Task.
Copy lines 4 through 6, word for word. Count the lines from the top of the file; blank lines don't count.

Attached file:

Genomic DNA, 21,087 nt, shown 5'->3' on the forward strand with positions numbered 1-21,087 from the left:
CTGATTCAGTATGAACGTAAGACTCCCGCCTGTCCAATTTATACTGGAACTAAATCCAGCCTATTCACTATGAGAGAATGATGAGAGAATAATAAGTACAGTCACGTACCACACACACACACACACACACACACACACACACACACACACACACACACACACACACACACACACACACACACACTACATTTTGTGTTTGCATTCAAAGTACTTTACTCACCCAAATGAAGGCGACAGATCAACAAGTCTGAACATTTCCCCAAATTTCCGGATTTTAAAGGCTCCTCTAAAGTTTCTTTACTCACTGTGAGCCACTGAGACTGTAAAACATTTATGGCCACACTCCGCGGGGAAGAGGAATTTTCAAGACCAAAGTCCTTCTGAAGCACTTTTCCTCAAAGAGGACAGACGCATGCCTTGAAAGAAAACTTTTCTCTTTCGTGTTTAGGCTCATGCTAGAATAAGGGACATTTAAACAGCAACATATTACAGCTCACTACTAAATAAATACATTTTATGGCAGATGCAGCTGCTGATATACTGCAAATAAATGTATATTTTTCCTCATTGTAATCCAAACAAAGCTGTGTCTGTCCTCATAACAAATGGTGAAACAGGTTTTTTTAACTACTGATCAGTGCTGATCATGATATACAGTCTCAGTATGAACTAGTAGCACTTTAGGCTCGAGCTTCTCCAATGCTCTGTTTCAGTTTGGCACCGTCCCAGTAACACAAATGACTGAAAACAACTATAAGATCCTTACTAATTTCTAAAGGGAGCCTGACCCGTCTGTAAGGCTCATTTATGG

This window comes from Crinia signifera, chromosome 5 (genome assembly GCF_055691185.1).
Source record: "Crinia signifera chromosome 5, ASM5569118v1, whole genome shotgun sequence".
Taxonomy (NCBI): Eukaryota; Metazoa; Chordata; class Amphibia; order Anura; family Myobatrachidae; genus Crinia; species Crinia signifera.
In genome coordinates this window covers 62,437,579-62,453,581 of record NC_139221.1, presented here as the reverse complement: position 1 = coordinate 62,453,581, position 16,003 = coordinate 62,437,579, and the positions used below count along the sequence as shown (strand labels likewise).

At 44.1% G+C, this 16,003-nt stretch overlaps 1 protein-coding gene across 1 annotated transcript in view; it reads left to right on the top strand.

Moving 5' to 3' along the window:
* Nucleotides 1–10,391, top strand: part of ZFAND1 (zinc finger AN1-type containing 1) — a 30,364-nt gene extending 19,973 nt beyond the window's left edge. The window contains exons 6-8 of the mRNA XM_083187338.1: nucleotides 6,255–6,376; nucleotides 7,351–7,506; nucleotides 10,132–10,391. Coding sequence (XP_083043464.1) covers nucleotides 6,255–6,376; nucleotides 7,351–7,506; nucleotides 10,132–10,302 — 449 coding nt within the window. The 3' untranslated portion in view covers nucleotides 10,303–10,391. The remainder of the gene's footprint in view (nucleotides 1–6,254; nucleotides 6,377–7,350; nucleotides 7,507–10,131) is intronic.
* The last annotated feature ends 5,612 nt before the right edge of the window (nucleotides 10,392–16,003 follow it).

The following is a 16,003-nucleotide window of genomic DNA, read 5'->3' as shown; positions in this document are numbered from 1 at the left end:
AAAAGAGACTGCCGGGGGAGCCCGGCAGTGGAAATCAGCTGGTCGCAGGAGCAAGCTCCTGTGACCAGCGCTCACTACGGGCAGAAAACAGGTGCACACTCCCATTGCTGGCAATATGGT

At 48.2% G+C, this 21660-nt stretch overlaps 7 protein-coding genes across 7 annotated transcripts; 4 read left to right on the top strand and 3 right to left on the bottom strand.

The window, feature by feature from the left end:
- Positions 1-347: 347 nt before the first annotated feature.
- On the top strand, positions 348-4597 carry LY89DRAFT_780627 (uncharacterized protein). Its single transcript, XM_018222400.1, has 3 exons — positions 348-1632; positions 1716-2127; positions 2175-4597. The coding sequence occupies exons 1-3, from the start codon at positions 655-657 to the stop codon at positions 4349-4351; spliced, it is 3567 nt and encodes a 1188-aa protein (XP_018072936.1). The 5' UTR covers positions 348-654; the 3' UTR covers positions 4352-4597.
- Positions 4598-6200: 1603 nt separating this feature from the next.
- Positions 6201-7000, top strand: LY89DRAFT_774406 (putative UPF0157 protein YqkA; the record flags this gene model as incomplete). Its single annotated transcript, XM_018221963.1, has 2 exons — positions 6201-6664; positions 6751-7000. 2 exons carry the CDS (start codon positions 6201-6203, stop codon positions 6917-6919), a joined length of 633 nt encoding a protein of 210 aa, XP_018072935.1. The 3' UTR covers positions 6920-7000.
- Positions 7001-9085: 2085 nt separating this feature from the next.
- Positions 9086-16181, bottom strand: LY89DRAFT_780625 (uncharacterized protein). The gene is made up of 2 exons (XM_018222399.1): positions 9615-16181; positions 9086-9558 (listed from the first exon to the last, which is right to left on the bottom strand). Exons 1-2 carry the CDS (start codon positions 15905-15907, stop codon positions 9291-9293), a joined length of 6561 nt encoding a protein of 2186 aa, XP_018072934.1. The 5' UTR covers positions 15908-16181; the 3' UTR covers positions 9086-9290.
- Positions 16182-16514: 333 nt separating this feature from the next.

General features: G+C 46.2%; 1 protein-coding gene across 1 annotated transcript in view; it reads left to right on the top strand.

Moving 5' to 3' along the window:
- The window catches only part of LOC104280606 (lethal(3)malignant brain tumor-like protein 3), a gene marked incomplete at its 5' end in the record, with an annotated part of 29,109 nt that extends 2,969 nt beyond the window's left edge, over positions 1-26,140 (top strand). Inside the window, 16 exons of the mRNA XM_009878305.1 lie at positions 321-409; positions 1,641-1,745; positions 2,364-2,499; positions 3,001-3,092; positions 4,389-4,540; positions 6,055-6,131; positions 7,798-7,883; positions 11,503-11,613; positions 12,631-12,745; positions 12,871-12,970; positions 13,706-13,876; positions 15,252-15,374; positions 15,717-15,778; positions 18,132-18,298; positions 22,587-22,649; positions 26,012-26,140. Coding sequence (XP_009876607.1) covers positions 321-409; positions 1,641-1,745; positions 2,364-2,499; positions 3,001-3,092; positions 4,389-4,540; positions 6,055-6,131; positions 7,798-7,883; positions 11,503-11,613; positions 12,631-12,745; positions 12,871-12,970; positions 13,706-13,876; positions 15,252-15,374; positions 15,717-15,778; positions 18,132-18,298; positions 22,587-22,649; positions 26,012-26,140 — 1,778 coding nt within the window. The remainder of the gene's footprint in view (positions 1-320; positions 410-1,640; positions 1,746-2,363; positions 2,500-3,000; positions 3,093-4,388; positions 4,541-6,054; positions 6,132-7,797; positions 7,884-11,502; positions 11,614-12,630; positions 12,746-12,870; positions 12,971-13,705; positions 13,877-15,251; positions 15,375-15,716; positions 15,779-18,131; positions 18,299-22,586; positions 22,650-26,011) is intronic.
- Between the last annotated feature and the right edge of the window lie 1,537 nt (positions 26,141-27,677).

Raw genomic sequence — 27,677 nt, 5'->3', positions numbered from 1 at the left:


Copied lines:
Source record: "Crinia signifera chromosome 5, ASM5569118v1, whole genome shotgun sequence".
Taxonomy (NCBI): Eukaryota; Metazoa; Chordata; class Amphibia; order Anura; family Myobatrachidae; genus Crinia; species Crinia signifera.
In genome coordinates this window covers 62,437,579-62,453,581 of record NC_139221.1, presented here as the reverse complement: position 1 = coordinate 62,453,581, position 16,003 = coordinate 62,437,579, and the positions used below count along the sequence as shown (strand labels likewise).